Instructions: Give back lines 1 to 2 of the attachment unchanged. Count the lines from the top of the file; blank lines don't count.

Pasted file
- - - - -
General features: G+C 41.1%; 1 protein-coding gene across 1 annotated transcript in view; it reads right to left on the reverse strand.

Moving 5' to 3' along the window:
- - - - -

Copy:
General features: G+C 41.1%; 1 protein-coding gene across 1 annotated transcript in view; it reads right to left on the reverse strand.

Moving 5' to 3' along the window: